The study was conducted by Henley & Partners in partnership with New World Health (a South African economic intelligence firm).
Mauritius, Rwanda and Uganda are forecast to increase non-state wealth fastest, by at least 60%. Other countries projected to do well are Kenya, Morocco, Mozambique and Zambia.
The CEO of MyGrowthFund Venture Partners Busi Thembekwayo notes that “Africa’s story is one of polar domination, with the largest wealth management centres traditionally situated in the most extreme south – South Africa – and the most extreme north – Egypt and Morocco.”
Thembekwayo notes the rise of economies such as Mauritius and the Seychelles, who position themselves as preferred investment destinations.
Africa currently has 136,000 high net worth individuals (HNWIs) worth $1m or more, 305 centimillionaires ($100m or more) and 21 dollar billionaires.
South Africa leads the number of HNWIs, but Egypt has taken over for the largest number of billionaires. This is due to a noted trend in the report on the migration of South African HNWIs. For example, out of the 15 living South African billionaires today, only five still live in their home country.
In terms of average wealth per person, Mauritius leads at $34,500, with South Africa second at $10,970. The ‘big five’ countries – South Africa, Egypt, Nigeria, Morocco, and Kenya – hold over 50% of the continent’s private wealth.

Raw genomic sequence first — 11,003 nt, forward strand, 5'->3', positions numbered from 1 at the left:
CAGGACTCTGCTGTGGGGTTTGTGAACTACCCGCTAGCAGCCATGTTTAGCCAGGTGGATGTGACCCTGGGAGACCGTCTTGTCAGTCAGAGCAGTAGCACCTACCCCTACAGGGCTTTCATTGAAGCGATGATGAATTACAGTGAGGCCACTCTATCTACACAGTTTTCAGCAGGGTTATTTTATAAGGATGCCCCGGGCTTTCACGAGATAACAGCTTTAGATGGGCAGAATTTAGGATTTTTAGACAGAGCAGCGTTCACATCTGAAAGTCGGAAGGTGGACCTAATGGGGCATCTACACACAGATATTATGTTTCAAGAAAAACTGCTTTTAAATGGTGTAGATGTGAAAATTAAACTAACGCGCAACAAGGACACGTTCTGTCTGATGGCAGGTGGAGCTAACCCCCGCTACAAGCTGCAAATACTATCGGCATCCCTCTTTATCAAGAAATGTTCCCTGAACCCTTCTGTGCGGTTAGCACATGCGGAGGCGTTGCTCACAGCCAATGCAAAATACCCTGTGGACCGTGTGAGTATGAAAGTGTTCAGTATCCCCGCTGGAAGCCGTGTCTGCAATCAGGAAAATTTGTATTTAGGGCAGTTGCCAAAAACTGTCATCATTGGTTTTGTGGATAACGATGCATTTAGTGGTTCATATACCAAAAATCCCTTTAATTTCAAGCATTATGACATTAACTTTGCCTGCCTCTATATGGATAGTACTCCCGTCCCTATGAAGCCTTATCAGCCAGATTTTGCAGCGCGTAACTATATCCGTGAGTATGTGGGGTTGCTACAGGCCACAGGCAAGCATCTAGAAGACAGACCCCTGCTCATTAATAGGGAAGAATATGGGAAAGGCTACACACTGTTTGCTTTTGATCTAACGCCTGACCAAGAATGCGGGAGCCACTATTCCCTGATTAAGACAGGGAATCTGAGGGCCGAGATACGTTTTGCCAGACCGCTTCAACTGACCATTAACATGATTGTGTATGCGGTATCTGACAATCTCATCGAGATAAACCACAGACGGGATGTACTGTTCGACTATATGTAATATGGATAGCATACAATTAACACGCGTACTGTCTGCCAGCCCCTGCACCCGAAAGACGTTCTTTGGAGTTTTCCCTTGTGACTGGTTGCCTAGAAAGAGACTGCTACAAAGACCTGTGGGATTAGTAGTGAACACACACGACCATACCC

However, Amanda Smit, Managing Partner of Henley & Partners South Africa, points out that “no matter how well or poorly a country is performing today, one thing has become very clear in our new age of uncertainty – governments and investors alike must focus on building resilience.”
Is it all good news?
According to Andrew Amoils, head of research at New World: “Our growth forecast for Africa is very healthy when compared to most other regions globally. We expect especially strong growth in the centi-millionaire wealth band.”
This is positive news for a continent whose economy has also been affected by the effects of Covid-19 and Russia’s invasion of Ukraine.
It is also projected that there will be a diversification of the sources of wealth, but Thembekwayo reminds us that “the unanswered question is whether this growth will be more evenly spread and begin to reduce inequality.”
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